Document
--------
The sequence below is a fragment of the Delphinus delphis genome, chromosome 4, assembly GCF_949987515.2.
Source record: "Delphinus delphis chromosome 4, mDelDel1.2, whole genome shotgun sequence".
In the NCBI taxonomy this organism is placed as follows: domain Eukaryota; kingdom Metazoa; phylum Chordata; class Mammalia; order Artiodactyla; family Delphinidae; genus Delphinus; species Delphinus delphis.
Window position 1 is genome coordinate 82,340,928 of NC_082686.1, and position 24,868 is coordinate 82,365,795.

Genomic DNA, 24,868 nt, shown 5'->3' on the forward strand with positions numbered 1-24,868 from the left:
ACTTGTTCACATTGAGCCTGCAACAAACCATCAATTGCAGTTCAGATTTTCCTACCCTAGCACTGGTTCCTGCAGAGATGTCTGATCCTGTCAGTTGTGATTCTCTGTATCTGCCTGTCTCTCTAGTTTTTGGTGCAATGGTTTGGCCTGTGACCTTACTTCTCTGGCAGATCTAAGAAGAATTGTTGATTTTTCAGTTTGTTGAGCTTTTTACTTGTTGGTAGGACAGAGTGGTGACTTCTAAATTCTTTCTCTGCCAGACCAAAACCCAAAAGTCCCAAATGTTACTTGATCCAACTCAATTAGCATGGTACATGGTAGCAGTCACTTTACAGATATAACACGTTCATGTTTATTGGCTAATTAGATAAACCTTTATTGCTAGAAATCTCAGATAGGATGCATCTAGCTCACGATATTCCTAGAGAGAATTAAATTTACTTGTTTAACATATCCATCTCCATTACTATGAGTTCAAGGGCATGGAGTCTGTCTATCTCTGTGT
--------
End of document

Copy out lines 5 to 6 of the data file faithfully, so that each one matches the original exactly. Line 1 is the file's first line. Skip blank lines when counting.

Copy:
Genomic DNA, 24,868 nt, shown 5'->3' on the forward strand with positions numbered 1-24,868 from the left:
ACTTGTTCACATTGAGCCTGCAACAAACCATCAATTGCAGTTCAGATTTTCCTACCCTAGCACTGGTTCCTGCAGAGATGTCTGATCCTGTCAGTTGTGATTCTCTGTATCTGCCTGTCTCTCTAGTTTTTGGTGCAATGGTTTGGCCTGTGACCTTACTTCTCTGGCAGATCTAAGAAGAATTGTTGATTTTTCAGTTTGTTGAGCTTTTTACTTGTTGGTAGGACAGAGTGGTGACTTCTAAATTCTTTCTCTGCCAGACCAAAACCCAAAAGTCCCAAATGTTACTTGATCCAACTCAATTAGCATGGTACATGGTAGCAGTCACTTTACAGATATAACACGTTCATGTTTATTGGCTAATTAGATAAACCTTTATTGCTAGAAATCTCAGATAGGATGCATCTAGCTCACGATATTCCTAGAGAGAATTAAATTTACTTGTTTAACATATCCATCTCCATTACTATGAGTTCAAGGGCATGGAGTCTGTCTATCTCTGTGT